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Hiring Caregivers Privately vs. Home Care Company

Over the years I have addressed the question of what is the benefit of working with a home care company as opposed to hiring caregivers privately many times.  The observations I offer remain the same.  What changes each time is the questioner.  Over the years we have been privileged to support thousands of families in their journeys through aging.  And always we begin again!

In our work at Personal Care we frequently interact with private caregivers.  We find them to be either the “best of the best,” or the worst.  For a family who lives locally, is engaged in the aging process with their family, and has the skills and will to deal with employee taxes and human resource issues, hiring privately is a good choice. The work between caregivers and clients is intimate and the success of the work is predicated on meaningful relationship.  When a family makes the effort to legally employ and support a private caregiver in their work responsibilities it can be a deeply meaningful experience.

Financial Implications for Family and Caregiver

The key to this success is considering the employment needs of the caregiver as equal in importance to the care needed by the family member.  Families who think that paying a caregiver directly so they can make more money, is only helpful if the employee’s taxes are withheld, reported and paid.  We have had many caregivers come to work for us late in their careers because they realize that they have not accrued any credit toward a social security income once they can no longer work.

Treating a caregiver as a 1099 contractor, or paying without any documentation of payroll, essentially focuses on the utility of the transaction and not the best interest of either the client or the caregiver.  The caregiver has no track record of paying taxes, and is therefore not eligible for the lending opportunities that help people make big purchases such as homes or vehicles.   The caregivers subsequently end up paying high interest rates and are limited in what purchases they can make.  The client’s family has the risk of being liable for unpaid social security and other payroll taxes.  If a family is capable of taking on the responsibilities of managing the payroll legally, the outcome can be excellent.

Background Vetting

Companies like Personal Care must comply with the State of Georgia’s requirement for fingerprinting. All of our caregivers are fingerprinted for the Georgia Bureau of Investigation, which then flags anyone who might have a felony conviction. Fingerprinting is not a requirement for private caregivers. Personal Care also provides an additional background check, and is authorized to conduct credit and/or motor vehicle background checks if necessary.

Training and Development

Our license with the state requires that our caregivers conduct annual Continuing Education. We offer both in person and online opportunities for employees. Private caregivers do not have this requirement or access. The state permits proxy care tasks to be trained and completed by CNAs. Examples include diabetes care or tube feeding, and must be taught and supervised for an individual client based on their care plan. This authorization is not available for private caregivers.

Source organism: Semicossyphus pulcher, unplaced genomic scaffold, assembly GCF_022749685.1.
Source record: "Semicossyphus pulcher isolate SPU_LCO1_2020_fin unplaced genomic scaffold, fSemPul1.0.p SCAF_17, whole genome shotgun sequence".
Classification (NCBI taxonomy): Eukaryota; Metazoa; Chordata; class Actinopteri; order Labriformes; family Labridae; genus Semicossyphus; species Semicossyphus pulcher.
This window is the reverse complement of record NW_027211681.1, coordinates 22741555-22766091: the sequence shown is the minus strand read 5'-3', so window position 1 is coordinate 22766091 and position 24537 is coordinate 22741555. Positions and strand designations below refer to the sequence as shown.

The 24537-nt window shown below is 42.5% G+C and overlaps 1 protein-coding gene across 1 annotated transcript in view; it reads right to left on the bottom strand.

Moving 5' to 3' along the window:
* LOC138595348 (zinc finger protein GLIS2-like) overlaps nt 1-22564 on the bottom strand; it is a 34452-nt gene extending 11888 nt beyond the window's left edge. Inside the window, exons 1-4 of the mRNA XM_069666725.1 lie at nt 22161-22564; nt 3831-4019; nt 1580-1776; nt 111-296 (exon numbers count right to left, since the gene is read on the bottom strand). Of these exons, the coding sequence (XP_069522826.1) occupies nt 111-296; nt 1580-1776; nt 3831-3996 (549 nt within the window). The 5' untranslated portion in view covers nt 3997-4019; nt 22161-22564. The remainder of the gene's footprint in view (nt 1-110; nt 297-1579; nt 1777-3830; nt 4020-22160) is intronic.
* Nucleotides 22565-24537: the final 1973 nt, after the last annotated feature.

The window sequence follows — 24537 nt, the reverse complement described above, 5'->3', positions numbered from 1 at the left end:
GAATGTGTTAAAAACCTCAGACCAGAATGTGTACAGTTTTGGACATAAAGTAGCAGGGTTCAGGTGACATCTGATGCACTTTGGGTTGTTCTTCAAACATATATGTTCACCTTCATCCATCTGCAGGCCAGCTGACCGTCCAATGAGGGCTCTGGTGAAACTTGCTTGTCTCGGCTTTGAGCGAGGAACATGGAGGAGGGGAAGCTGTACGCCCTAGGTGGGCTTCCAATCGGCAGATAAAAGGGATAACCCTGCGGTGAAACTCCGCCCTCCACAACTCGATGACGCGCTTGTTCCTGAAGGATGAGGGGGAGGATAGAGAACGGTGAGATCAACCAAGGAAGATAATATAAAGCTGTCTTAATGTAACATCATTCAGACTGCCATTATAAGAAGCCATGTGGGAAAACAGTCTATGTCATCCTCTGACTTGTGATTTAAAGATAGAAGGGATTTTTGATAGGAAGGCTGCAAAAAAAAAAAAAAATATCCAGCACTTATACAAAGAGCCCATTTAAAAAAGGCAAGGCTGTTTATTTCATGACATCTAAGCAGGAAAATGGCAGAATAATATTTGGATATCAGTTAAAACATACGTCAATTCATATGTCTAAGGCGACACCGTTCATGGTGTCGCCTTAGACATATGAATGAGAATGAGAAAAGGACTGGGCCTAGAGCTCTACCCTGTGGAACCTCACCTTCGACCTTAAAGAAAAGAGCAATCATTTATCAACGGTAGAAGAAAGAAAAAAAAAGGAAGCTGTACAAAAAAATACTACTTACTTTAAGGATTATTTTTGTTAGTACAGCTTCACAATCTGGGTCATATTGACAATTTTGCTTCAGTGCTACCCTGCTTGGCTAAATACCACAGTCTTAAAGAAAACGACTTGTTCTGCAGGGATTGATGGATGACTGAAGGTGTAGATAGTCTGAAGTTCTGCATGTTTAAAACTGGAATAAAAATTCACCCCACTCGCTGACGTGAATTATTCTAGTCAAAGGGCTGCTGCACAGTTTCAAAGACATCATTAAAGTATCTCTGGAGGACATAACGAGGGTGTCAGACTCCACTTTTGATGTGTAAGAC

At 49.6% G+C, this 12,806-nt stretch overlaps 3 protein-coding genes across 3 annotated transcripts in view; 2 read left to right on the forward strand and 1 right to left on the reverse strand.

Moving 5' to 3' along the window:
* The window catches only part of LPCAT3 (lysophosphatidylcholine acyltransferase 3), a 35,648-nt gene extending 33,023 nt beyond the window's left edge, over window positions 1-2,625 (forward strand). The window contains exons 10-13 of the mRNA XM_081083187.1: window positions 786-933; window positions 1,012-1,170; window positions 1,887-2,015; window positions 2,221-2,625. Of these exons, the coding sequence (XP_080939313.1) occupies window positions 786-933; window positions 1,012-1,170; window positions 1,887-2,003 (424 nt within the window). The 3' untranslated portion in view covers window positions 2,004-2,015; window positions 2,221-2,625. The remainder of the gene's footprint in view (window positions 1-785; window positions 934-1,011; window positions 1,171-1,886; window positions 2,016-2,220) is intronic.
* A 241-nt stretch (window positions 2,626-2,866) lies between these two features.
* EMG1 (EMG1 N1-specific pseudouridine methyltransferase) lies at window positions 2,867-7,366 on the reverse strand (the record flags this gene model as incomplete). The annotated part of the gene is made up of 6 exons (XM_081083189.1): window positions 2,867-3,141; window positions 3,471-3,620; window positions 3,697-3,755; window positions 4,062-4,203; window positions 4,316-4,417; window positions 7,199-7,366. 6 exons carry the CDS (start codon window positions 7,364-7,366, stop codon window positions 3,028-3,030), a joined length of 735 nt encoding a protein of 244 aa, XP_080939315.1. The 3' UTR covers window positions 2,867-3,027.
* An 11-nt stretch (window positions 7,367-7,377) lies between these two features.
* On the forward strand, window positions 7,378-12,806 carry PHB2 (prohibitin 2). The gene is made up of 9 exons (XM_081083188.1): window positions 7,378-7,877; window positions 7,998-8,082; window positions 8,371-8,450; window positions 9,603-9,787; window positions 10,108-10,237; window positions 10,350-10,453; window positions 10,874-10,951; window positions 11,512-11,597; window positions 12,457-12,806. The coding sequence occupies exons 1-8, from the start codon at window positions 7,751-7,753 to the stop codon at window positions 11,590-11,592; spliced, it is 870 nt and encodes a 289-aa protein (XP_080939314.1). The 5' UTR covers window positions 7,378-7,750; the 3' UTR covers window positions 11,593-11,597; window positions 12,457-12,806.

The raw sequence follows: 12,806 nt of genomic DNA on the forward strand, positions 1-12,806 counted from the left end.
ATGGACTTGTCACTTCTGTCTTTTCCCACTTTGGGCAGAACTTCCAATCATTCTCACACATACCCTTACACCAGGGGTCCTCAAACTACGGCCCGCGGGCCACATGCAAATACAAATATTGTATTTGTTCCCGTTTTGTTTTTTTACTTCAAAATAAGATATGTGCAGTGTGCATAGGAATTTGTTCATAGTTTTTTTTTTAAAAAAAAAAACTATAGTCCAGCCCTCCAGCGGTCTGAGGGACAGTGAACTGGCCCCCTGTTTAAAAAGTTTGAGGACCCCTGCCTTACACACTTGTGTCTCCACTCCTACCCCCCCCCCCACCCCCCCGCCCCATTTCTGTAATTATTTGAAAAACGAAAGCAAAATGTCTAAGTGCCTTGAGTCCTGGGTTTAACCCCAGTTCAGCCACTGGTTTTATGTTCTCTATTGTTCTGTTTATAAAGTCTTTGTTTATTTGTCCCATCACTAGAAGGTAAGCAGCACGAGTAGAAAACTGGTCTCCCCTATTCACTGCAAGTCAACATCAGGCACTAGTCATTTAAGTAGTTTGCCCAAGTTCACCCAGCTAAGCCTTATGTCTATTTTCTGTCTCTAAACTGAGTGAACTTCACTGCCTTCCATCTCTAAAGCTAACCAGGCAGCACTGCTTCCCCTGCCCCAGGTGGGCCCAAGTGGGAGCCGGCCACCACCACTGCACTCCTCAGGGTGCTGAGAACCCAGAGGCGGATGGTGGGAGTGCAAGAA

Staffing Management

Another key ingredient to hiring privately is making sure enough caregivers are available.  In other words, it is important to have back up. If a family member uses only one span of time a day, such as a morning shift, a day shift, or a night shift, securing enough support is not too difficult.  When a client requires more hours and/or more complex care, finding people who are available and trained is much more challenging and time consuming.  The potential for problems with patient care and home care increase exponentially as the number of caregivers in a home increase.

Most families do not have the time, ability or desire to take on this work.  Additionally, many families do not live close enough to supervise a private caregiver or team of caregivers.  Private Home Care Providers must employ Registered Nurses to provide supervision for our employees. Personal Care employs two full time RNs for this purpose. When families use Personal Care for their home care needs, they are hiring a company with 41 years of history in home care.  Our company is locally owned and managed, and continues to use the mission set forth in its earliest years, which is to complete the circle of care for each client.

We know that each person’s care needs are unique to their lives and families.  Whether it is our office team of intake, staffing, bookkeeping, and administration, or our field staff of RN supervisors and nursing assistants, we work towards the goal of optimizing a client’s quality of life.

Certainly this year of pandemic protocols has stretched us like no other.  Yet it is our intention to maintain our standards of care and ensure that when we are given the opportunity, we endeavor to deliver the best quality of care.  We do this by careful hiring, training, coaching, and retention practices.  Strong human resource support and protocols for our caregiving team generates a substantially higher retention rate than the industry standard.  We understand that our care delivery is only as strong as our caregivers and we work to support our employees through full benefits—health insurance-retirement, vacation—and investment in the quality of their lives.

We strive to be clear and timely communicators and problem solvers.  We hope to make hard life transitions less difficult for a client and their family members.  We understand the high cost of home care, and we want to add value to our clients’ lives, as well as their families and communities.

Martha Clinkscales

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